There were a handful of other early successes for the geeks, of course. A few geeks, hicks and losers have always had their place in the pantheon. Call it the Buddy Holly School of Self-Made Stardom, based on talent recognized — instead of style heavily marketed.

Some of what separates these new singers, musicians and songwriters is how they defy genre, or create new sub-genres at will. They mix ska, bluegrass, and heavy metal like alchemists chasing a magic potion. Sometimes they camp up or cannibalize the slick, anthemic, often dumbed-down music of previous generations. Or else they look to the best of it, learn from it, and then write deeply personal songs that are an homage to their heroes. For instance, I hear geek pioneer Green Day’s new disc, due in a month or so, is their attempt to recapture some of the angst, humor and social critique of mid-Sixties British Invasion stalwarts like The Kinks.

Finally, what led me to take on this subject was to perhaps move Anathallo — a local Chicago favorite that I saw put on a great live show last night– up the ladder and into the above rollcall of great geek rock practitioners.

The cover of their current album, Canopy Glow, features a painting by an old friend of mine from church, painter and musician Tim Lowly.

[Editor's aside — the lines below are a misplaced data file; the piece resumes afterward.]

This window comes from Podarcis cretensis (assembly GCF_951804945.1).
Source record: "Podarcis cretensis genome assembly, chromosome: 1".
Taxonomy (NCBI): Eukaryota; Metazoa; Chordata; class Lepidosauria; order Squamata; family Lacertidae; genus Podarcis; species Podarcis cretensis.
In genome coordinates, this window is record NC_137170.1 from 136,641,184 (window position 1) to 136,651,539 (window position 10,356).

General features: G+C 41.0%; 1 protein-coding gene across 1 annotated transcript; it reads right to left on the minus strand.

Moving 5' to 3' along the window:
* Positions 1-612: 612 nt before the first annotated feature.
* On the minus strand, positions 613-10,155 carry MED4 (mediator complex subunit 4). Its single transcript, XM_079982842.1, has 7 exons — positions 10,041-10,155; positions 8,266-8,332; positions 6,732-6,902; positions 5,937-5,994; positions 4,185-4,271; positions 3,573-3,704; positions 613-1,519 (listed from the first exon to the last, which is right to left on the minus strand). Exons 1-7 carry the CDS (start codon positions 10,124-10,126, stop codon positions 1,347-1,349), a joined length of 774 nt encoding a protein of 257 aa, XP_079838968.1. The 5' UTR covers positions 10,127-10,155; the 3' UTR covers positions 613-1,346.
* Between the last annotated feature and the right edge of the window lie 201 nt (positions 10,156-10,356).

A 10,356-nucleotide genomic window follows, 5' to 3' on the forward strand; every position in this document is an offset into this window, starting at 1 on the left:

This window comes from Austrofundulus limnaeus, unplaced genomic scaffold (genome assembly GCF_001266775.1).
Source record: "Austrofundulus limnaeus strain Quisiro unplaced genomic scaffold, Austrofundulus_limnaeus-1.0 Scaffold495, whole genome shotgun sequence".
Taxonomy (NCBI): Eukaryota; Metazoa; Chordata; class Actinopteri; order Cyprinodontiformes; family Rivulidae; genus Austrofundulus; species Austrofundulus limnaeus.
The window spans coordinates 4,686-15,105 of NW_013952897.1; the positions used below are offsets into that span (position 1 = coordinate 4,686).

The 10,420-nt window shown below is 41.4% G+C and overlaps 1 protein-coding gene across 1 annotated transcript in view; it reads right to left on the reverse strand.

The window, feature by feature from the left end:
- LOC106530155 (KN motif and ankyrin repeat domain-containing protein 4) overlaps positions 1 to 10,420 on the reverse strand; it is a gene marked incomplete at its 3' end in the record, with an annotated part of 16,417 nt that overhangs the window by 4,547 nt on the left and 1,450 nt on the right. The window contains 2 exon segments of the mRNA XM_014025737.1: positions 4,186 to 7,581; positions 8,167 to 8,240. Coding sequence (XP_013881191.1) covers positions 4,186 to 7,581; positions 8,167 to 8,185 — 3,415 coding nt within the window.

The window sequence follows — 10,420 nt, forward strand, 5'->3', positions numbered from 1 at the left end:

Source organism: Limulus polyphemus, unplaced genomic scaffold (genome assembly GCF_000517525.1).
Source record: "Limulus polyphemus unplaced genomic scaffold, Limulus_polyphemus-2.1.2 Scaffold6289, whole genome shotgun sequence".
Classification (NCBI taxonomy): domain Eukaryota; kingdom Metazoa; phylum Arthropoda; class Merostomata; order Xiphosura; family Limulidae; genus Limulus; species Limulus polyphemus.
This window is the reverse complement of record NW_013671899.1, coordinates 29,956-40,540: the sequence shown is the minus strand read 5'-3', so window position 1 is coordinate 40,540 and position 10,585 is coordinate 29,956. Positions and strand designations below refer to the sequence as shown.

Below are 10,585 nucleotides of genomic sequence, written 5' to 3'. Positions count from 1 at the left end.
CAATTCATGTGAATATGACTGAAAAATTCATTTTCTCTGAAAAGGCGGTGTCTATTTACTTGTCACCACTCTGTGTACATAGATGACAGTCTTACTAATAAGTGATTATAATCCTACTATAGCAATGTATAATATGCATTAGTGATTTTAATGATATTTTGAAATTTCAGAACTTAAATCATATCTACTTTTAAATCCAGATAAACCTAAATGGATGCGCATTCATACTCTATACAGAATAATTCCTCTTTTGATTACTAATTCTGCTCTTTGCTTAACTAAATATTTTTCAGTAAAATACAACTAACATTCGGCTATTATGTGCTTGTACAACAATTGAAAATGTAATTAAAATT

Like the art above, the band’s music (click for listenable Myspace samples) is mystery and eclecticism of the highest quality. Their implicit goal seems to be nothing less than a re-defining of beauty and devotion (to God, to community, and to accepting one’s own quirky vision).

Anathallo (which means flowering or renewal in Greek) is a Midwestern U.S. version of what’s good and interesting about Susan Boyle’s story– though their music is not much like the showtunes and mainstream, old school pop Ms. Boyle sings. Instead, Anathallo’s complex “Melodramatic Popular Songs” are created by a multi-talented collective of Michigan villagers (Boyle’s word) making a strong, lovely and quirky statement about you and I, or about astronaut Neil Armstrong’s ring-finger injury in a farm-equipment accident (true story).

They’re bound for a European tour, through the end of May 2009, as of this writing. But keep your eyes and ears open this summer, and definitely give a listen to this new disc.

The geeks are taking over, and I am their court jester… signing off for now.